A young girl dressed in vibrant red dances as the wind whips at cloth ribbons she’s holding and those wrapped around nearby tree branches.
“There’s a tradition in China where you tie red ropes or anything red onto a tree with your wishes written on it. Red is a very lucky color in China,” explained Mengyu Yu, a senior at Firestone High School in Akron and the artist behind The Wishing Tree.
Yu’s painting is one of 285 student artworks selected from schools around northeast Ohio to be displayed in Akron Children’s Kay Jewelers Pavilion, which opens May 5. Her art will hang in the middle corridor of the sixth floor.
Akron Children’s art consultant, Ron Beahn, coordinated with more than 60 elementary, middle and high schools to collect student artwork to grace the walls of exam rooms, waiting areas, hallways and other parts of the hospital.
“Art is part of Akron Children’s culture,” said Beahn, who has worked with the hospital since 2006. “Artwork taps into so many different emotions, especially for children. It can capture everything from the joys of childhood to a sense of calm and peace.”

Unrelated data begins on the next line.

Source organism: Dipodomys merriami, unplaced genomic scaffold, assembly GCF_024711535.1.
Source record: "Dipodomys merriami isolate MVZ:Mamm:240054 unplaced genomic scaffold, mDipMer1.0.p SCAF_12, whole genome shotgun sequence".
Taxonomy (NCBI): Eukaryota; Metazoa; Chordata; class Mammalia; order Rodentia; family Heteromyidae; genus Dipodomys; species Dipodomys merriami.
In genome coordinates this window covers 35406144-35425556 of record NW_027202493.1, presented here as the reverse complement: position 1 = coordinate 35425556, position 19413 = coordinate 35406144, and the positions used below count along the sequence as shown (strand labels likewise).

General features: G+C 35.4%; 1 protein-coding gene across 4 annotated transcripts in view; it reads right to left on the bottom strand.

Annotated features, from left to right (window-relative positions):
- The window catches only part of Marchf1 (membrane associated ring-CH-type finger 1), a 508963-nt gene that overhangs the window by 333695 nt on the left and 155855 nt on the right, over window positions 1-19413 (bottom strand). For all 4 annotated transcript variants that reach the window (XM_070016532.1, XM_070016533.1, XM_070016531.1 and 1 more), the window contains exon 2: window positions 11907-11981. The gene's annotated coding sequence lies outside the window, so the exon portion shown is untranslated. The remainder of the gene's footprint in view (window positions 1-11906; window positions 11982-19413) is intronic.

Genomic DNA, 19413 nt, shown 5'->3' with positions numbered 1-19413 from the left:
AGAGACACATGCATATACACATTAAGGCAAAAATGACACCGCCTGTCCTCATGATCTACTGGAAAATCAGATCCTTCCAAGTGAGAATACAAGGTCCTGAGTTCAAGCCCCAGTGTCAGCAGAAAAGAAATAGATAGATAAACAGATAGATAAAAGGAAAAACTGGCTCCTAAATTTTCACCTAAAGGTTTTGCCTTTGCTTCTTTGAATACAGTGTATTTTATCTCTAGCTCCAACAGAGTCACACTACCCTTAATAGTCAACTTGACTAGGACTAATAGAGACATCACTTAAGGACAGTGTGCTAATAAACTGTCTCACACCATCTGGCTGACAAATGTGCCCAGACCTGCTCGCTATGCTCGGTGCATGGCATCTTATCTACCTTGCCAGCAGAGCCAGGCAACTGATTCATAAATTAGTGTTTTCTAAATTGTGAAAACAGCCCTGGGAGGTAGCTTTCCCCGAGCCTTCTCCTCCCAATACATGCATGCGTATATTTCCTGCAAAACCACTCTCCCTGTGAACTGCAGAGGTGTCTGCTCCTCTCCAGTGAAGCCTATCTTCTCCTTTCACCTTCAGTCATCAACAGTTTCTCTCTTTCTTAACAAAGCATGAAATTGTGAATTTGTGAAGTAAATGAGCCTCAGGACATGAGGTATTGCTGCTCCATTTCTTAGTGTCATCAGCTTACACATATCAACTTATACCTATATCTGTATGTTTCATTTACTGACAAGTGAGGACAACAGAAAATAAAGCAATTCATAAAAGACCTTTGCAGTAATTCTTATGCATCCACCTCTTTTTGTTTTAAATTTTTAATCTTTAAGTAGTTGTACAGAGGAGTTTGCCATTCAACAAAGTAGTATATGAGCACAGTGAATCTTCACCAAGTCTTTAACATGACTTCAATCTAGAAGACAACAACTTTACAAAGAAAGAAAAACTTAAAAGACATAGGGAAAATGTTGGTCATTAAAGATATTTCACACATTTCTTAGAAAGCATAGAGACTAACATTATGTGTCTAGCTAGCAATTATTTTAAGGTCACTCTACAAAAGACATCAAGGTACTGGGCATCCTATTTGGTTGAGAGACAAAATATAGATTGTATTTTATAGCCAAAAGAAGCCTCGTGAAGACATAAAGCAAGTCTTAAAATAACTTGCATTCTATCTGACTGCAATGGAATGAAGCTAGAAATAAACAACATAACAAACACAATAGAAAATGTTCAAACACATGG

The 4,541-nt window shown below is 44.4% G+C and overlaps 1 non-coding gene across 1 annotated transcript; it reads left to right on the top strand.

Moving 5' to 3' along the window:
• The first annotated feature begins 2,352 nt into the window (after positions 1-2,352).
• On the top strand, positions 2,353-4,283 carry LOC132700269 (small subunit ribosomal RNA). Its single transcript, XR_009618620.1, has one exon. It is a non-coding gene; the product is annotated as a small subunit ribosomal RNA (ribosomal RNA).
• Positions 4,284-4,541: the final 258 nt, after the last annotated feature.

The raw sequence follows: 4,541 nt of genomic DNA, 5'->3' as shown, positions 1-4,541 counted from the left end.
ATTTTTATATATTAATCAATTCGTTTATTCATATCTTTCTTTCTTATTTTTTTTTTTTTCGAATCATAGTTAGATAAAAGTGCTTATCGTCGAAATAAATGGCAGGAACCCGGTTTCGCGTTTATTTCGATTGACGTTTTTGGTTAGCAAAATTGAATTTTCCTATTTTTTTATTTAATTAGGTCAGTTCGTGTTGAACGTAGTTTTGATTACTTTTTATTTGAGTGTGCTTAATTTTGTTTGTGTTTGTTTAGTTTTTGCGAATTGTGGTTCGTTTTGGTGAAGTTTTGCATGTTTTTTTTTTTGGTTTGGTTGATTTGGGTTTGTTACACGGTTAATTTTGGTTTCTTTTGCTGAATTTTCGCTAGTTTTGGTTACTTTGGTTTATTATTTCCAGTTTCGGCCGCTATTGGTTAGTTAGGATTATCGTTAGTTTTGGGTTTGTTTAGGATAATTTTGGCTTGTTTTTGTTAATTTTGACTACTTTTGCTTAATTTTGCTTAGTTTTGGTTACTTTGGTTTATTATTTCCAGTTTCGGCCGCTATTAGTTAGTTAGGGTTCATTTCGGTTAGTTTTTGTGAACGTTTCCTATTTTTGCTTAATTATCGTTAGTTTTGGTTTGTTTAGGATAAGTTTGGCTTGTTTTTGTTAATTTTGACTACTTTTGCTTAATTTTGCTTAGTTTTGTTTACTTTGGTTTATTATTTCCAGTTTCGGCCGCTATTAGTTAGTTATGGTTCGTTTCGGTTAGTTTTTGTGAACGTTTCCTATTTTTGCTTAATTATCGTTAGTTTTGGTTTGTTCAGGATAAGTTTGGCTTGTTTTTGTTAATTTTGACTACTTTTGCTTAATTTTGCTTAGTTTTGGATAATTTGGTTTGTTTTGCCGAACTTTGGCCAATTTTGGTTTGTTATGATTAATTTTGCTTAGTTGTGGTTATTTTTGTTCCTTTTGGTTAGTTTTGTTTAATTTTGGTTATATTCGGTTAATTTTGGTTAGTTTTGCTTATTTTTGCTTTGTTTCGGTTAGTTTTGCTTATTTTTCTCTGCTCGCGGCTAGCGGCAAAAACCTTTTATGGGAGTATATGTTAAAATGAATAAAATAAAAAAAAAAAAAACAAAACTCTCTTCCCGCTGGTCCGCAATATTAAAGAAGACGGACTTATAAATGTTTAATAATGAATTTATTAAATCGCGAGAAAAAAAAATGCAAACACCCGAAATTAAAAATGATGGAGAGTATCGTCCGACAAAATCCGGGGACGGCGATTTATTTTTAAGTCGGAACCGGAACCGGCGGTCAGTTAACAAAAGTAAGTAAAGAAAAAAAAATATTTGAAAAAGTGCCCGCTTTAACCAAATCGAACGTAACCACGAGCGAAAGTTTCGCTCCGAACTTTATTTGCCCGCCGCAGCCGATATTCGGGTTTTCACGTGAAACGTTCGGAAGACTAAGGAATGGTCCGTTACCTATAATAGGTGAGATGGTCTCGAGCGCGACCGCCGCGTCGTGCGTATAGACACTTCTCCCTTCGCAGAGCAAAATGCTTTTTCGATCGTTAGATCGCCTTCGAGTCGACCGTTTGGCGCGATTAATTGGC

Giving local artists – especially youngsters – a chance to display their works has long been a theme of Akron Children’s interior design. So it isn’t surprising that student artwork became a key feature to the overall interior décor of our new Kay Jewelers Pavilion.
Beahn began selecting and purchasing the artwork at the end of the 2014 school year. Those students whose work was selected received a $25 gift certificate for elementary to middle-school-aged children and $50 for high schoolers.
Each work of art was then professionally framed in preparation for being installed in the new building.
Firestone High School art teacher, Patrick Dougherty, expressed appreciation for the chance for student work to receive recognition.
“It’s always gratifying for students to have their work purchased and then displayed so that others can enjoy it,” said Doughtery. “But it’s also important to them that it will be in a place where kids are convalescing.”
“I just hope when children look at it they can gain some hope and get better,” said Yu, who’s planning on touring the hospital when it opens to see her work along with all the other paintings on display from other students.
As part of our year-long anniversary celebration, we’re telling the story of Akron Children’s through the eyes of past and present employees, doctors, donors, volunteers and patient families. We encourage you to share your own memories and stories about us.